Daily coronavirus briefing: Wuhan reports 1st case in over a month

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The coronavirus pandemic brought the world to a halt in the early part of 2020. After emerging in China’s Hubei province in late 2019, the number of cases skyrocketed and infected more than 3.5 million worldwide over a four-month span with the epicenter shifting from Asia to Europe and, as of late March, the United States.

The World Health Organization (WHO) officially declared the outbreak a pandemic on March 11. The virus, called SARS-CoV-2, causes a disease known as COVID-19, and as the number of cases escalated, government officials took drastic measures to slow the spread, ordering various forms of travel restrictions including total lockdowns in some places.

As residents stayed shuttered indoors, major metropolitan areas from Los Angeles to New York City to Paris and Rome have transformed into ghost towns. Infectious disease experts have stressed there is much to be learned about the virus, including whether there will be a seasonal correlation to a rise or decline in confirmed infections or how weather and UV radiation can impact the spread.

May 10, 7:47 p.m.

Metropolitan Transportation Authority ridership has gone down 90% in New York City. On a weekday, about 500,000 are using the MTA, CNN reported. Over 2,000 people work on the MTA system each day to clean and disinfect everything, and nightly shutdowns which have recently gone into effect allow for a much more thorough clean. Interim MTA President Sarah Feinberg told WABC-TV the nightly shutdowns “gives us the ability to really surge into the system, make sure that we’ve gotten every train car, disinfect those stations for a second time, gives us that room where we can really make sure we’ve gotten to everything.” To make up for the lack of transportation at night, Feinberg said they have increased bus services in the city.

May 10, 6:35 p.m.

Lab-created antibodies may be available by the end of the summer, according to Leonard Schleifer, the CEO of biotechnology company Regeneron. The antibody treatment could reach the clinical trial stage by next month, Schleifer told CNN. Instead of triggering the body to create its own antibodies like a vaccine would, the antibody treatment infuses with the blood, giving the person immunity to the virus temporarily. “Our approach is to generate these human antibodies artificially, so to speak, and give people those antibodies to either prevent them from getting infected if they’re at higher risk, or treat them,” Schleifer said.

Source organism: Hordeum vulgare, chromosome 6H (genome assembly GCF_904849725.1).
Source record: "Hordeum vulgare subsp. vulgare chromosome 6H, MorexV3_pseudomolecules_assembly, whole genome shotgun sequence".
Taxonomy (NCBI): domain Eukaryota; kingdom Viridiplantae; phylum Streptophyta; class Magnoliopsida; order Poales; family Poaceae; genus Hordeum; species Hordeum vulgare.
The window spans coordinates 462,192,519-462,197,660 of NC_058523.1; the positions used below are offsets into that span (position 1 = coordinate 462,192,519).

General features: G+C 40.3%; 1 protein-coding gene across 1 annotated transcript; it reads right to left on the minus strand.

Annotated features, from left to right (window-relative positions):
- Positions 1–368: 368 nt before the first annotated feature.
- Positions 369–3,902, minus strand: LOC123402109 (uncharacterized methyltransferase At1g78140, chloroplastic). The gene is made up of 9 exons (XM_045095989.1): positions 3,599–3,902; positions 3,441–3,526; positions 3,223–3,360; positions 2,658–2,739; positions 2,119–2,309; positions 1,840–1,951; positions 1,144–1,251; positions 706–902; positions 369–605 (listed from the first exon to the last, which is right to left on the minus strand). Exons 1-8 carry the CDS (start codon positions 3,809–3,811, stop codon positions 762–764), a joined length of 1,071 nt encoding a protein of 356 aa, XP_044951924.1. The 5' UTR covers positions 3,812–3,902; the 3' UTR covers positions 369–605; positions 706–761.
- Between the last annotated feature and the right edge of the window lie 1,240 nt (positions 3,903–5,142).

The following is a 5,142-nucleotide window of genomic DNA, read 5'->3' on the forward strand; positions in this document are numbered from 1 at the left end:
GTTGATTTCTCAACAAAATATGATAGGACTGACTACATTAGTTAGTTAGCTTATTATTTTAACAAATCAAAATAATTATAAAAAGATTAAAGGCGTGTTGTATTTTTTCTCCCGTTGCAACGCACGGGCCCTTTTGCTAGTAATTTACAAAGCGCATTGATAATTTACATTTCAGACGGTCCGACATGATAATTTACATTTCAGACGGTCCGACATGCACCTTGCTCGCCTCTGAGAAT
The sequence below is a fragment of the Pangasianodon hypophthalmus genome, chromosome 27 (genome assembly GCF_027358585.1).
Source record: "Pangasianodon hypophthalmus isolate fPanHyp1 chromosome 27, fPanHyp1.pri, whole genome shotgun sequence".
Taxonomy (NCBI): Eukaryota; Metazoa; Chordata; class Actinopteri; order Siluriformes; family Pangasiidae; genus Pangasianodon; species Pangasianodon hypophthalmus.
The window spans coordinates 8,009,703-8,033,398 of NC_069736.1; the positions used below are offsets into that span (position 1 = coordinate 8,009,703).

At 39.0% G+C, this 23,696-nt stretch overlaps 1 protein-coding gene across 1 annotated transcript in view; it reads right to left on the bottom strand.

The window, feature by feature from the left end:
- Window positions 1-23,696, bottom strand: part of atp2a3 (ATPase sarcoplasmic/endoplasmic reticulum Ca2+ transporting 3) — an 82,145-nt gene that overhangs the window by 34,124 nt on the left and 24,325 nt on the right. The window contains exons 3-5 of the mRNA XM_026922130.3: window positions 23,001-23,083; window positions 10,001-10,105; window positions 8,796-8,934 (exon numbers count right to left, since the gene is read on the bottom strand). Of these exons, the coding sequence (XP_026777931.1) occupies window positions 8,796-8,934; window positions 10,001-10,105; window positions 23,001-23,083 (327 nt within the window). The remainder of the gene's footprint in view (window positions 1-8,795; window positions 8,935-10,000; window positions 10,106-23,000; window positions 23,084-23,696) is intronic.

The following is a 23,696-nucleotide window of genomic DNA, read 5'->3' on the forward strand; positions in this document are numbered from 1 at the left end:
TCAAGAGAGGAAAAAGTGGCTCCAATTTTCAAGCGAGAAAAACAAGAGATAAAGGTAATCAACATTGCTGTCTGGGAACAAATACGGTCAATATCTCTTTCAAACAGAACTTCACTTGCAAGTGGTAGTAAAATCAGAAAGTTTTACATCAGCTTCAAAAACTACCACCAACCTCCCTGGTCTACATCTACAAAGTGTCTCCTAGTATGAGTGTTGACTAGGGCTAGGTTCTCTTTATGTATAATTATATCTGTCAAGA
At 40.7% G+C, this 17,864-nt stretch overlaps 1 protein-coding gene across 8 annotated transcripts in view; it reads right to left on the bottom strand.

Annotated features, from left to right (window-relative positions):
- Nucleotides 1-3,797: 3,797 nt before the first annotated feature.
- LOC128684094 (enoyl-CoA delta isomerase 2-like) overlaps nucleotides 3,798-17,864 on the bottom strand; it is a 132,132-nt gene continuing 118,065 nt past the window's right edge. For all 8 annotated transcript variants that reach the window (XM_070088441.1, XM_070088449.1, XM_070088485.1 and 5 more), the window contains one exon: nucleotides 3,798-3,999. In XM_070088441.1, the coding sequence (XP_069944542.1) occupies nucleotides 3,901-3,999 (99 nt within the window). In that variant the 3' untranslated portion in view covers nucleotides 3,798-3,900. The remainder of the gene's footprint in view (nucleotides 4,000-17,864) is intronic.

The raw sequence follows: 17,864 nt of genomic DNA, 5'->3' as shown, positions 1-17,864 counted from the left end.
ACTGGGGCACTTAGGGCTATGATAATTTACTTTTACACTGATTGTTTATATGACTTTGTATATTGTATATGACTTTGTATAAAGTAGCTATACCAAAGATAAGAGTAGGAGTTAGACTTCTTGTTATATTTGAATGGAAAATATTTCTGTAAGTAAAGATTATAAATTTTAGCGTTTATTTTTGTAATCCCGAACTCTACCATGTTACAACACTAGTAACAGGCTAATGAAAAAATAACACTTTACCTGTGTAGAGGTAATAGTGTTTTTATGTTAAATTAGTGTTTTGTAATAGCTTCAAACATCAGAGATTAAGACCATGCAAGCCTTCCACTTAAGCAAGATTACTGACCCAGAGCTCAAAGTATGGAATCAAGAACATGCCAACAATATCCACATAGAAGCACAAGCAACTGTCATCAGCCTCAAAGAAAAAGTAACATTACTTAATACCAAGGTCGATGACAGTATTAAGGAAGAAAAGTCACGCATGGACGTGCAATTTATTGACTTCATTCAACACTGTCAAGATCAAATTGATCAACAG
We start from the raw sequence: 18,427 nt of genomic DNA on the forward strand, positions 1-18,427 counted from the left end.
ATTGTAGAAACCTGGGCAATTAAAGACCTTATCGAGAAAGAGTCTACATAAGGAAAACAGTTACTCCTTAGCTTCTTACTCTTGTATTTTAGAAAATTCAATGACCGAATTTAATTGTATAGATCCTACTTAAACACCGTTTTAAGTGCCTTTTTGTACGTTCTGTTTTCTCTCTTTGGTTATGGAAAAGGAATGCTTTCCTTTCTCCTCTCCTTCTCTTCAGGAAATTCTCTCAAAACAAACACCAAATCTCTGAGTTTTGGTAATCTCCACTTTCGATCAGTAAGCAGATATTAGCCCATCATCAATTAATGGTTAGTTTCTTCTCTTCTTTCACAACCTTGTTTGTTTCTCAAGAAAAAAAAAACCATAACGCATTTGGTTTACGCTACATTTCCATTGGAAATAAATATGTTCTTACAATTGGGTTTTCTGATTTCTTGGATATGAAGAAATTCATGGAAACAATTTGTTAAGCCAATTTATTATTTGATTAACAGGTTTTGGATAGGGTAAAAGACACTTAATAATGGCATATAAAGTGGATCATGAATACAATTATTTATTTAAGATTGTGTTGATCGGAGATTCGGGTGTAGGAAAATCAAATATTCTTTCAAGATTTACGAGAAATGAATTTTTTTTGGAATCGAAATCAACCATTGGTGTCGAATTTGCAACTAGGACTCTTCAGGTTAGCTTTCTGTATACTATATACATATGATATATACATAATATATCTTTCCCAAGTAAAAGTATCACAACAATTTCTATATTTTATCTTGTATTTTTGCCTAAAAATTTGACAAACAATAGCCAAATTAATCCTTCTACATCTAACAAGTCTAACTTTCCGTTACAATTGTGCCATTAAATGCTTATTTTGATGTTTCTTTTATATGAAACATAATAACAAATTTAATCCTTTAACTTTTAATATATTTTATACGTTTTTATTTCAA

May 10, 5:25 p.m.

Over 15,500 people across over 100 countries have volunteered to be intentionally infected with COVID-19 in order to speed up trials for a vaccine for the virus. Human challenge trials, which advocates are now volunteering to be a part of, are when participants are willingly exposed to a virus in order to allow scientists to study it, and to help expedite the process of vaccine development, NBC News reported. The Food and Drug Administration has never approved of a human challenge trial for a novel disease with no known cure such as COVID-19, but epidemiologists and vaccinologists have begun advocating for such a trial to take place, arguing that it would accelerate the vaccine testing process — a process which can sometimes take up to 10 years to complete.

“I definitely think it’s going to be pursued,” Dr. Matthew Memoli, director of the Clinical Studies Unit at the National Institute of Health’s Laboratory of Infectious Diseases said. “So many things could change, but I think it’s likely we could see one at some point in the future.”

May 10, 4:15 p.m.

U.K Prime Minister Boris Johnson announced a timeline for reopening the country on Sunday. In what he called step two of his plan, Johnson said some shops and schools will be allowed to reopen, which he said would be no earlier than June 1, The Mirror reported. Step three, which Johnson predicts will occur no earlier than July, will involve reopening the hospitality industry. He said, however, that the timeline of the plan is “dependent on a series of big ifs.”

May 10, 3:10 p.m.

New York is “back to where we started” in terms of COVID-19 hospitalizations, according to New York Gov. Andrew Cuomo. On Sunday, Cuomo announced that the number of COVID-19 hospitalizations statewide was 521 on Saturday, which is the same level it was at in late March when he ordered nonessential businesses to close, CNBC reported. “Where we are today is basically, with the number of new cases, is basically right where we were when we started. It has been a painful period of time between March 20 to May 9,” Cuomo said.

May 10, 2:15 p.m.

Johnson & Johnson plans to make 1 billion vaccines for COVID-19 next year, according to an executive in the business. Paul Stoffels, the company’s chief scientific officer, made the announcement on ABC’s “This Week,” when he told them the virus is spreading “so fast” that it will not disappear without a vaccine. Clinical trials are set to begin in September.

May 10, 1:10 p.m.

Wuhan, the original epicenter of the coronavirus crisis, reported its first new coronavirus case since April 3 on Sunday, according to local health officials. The patient is currently in critical condition, and his wife has also tested positive and was reported as an asymptomatic case. Five patients from the community showing no symptoms, including the new case’s wife, have been sent to hospitals for observation. China reopened Wuhan’s borders after a 76-day lockdown on April 8.


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